Bay Ridge

Brannan gains ally in fight for city subway control

Councilmember Daniel Dromm introduces resolution

June 12, 2017 By Paula Katinas Brooklyn Daily Eagle
If Justin Brannan gets his way, the city’s buses like the B37 will come under the jurisdiction of the city. Eagle file photo by Paula Katinas

City Council candidate Justin Brannan’s proposal to have New York City take control over the running of the subways and buses has gained an important ally.

Councilmember Daniel Dromm (D-Jackson Heights) recently introduced a resolution in the City Council calling on New York state to give control of MTA’s subways and buses to the city.

Brannan said the move by Dromm proves that the idea is gaining momentum.

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“I applaud Councilmember Dromm for his leadership in righting this wrong against New York commuters,” Brannan said in a statement. “Brooklyn and Queens are united in demanding we put control of our transit network back in the hands of our city government, where it belongs.” 

The move is seen as highly unlikely, given that it would require state legislation to make it happen.

But recent problems plaguing the subway system have given the proposal an added urgency.

Dromm introduced his resolution a day after a power outage on an F train left passengers trapped without air conditioning for nearly an hour. It was the latest incident in a string of outages, derailments and service disruptions in the subway system in recent months.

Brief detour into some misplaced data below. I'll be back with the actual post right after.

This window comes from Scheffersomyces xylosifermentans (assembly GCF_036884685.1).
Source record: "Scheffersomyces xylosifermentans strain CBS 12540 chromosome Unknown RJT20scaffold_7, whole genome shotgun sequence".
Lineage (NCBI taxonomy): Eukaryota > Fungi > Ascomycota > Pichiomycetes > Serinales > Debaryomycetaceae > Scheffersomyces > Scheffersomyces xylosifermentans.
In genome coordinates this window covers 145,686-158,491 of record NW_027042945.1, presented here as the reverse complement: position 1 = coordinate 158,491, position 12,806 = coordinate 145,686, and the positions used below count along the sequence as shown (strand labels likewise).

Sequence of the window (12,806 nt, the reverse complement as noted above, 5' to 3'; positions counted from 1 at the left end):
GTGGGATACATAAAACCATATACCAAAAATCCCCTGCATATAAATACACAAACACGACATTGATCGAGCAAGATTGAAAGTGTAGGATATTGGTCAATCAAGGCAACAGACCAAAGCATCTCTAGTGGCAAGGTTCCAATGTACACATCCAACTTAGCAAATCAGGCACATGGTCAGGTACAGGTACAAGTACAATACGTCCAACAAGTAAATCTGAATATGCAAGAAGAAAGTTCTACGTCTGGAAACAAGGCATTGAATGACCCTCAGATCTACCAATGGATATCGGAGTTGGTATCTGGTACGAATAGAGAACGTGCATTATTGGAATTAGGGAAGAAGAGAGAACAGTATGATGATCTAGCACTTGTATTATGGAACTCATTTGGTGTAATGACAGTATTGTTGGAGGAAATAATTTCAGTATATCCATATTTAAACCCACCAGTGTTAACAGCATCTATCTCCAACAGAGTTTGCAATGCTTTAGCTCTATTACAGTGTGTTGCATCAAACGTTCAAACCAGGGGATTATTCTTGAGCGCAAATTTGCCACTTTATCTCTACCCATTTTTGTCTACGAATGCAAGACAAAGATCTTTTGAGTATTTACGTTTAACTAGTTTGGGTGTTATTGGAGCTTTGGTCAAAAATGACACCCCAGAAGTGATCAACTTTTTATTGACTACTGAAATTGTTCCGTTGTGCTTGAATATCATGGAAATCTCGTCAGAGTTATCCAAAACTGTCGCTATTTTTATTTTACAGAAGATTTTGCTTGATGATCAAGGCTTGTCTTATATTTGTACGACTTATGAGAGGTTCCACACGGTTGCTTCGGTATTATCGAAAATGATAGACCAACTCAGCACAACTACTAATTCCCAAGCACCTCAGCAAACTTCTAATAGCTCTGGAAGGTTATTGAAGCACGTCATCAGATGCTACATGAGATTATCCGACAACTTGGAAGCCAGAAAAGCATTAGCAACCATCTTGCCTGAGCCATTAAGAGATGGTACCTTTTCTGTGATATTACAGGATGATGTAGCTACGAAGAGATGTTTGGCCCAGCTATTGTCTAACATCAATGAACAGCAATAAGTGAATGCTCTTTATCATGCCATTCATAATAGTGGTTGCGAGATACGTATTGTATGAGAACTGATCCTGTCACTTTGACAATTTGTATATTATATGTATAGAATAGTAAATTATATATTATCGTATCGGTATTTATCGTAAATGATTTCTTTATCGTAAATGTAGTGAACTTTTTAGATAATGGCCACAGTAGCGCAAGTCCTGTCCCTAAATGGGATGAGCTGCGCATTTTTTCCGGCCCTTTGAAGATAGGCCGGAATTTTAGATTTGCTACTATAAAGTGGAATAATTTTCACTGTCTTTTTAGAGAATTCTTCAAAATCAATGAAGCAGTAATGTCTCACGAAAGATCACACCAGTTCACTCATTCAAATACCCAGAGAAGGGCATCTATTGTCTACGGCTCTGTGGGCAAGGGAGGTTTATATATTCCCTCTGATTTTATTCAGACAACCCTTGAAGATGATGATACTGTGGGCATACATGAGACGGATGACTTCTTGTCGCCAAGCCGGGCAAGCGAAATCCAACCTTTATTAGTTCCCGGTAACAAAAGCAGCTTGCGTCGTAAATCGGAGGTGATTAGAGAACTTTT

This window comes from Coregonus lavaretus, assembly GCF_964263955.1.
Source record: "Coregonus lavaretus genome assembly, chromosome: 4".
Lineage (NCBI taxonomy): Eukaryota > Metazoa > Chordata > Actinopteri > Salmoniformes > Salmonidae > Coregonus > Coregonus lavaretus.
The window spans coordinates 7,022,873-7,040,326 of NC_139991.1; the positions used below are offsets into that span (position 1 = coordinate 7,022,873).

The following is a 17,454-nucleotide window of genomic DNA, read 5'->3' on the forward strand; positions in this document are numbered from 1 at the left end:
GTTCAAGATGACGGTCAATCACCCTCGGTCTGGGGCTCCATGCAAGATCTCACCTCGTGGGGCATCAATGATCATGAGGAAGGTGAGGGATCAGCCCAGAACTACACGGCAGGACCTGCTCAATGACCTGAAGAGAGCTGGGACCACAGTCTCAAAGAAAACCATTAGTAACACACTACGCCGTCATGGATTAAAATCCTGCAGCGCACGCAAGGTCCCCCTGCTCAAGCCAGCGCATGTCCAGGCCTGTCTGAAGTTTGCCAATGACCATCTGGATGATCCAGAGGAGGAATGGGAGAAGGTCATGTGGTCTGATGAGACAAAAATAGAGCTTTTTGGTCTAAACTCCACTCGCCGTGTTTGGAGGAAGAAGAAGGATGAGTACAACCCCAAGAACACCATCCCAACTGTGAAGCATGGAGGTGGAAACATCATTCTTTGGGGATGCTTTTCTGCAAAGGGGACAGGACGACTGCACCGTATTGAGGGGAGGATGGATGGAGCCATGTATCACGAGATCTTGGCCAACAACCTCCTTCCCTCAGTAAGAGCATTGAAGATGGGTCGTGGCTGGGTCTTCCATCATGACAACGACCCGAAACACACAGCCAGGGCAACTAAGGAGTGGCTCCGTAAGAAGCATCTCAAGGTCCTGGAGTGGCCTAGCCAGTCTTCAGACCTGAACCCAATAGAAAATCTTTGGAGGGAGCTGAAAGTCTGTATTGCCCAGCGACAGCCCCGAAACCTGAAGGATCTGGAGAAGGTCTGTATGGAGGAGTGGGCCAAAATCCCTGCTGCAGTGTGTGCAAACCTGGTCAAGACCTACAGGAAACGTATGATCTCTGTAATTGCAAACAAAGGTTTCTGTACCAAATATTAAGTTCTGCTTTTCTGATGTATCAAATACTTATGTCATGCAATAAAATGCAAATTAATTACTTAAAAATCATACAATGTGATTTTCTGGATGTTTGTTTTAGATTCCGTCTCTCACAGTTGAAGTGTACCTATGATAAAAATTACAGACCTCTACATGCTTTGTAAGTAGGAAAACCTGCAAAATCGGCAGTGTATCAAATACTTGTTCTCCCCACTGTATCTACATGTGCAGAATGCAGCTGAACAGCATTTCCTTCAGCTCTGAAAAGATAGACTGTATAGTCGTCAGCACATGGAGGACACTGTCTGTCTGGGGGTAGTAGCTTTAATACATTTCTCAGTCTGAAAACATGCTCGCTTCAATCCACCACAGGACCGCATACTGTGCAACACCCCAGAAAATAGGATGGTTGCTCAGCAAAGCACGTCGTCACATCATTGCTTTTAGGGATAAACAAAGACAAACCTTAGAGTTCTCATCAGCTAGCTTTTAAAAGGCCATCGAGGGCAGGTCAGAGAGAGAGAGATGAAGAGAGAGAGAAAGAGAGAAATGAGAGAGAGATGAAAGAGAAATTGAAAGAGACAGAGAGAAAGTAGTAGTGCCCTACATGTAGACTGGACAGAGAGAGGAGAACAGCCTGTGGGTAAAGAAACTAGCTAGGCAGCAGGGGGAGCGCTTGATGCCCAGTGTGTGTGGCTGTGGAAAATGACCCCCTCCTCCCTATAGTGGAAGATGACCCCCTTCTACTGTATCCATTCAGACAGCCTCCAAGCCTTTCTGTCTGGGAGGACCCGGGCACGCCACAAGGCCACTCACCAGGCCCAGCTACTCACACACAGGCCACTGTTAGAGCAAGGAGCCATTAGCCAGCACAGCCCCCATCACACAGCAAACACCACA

Brannan’s campaign has issued a white paper calling for the return to city control of MTA’s two city-based subsidiaries. Brannan also proposed introducing a Council resolution to begin the process of what the white paper characterized as a political decision to hand city control of transit over to the state 50 years ago.


Brannan noted in his report that prior to MTA’s creation in 1968, local transportation services were controlled by a variety of city and state-managed agencies, including the current MTA Bus Company and MTA New York City Transit (NYCT), which were city managed from 1953-1968.

Under Brannan’s proposal, the structure of funding transit services through tax dollars, toll revenues from the Triborough Bridge and Tunnel Authority, and bond issuance would be kept in place.

Brannan, a Democrat who is running for council in the 43rd District (Bay Ridge-Dyker Heights-Bensonhurst), predicted that the subways and buses would run better if the city had control.

“Fifty years of state control of the MTA has given us nothing but poor service, political pet projects and upstate lawmakers making decisions about a transportation network they’ve never even set foot in,” Brannan said. 

Brannan has made transit issues a focal point of his campaign. He has been outspoken over what he said is the poor service on the R subway line in Bay Ridge.

Brannan is one of four Democrats running for the Council seat. Kevin Peter Carroll, the Rev. Khader El-Yateem and Nancy Tong are also running in the Democratic Primary on Sept. 12.

The winner of the Democratic Primary will face the winner of the Republican Primary in the Nov. 7 general election. The GOP candidates are Bob Capano, Liam McCabe and John Quaglione.


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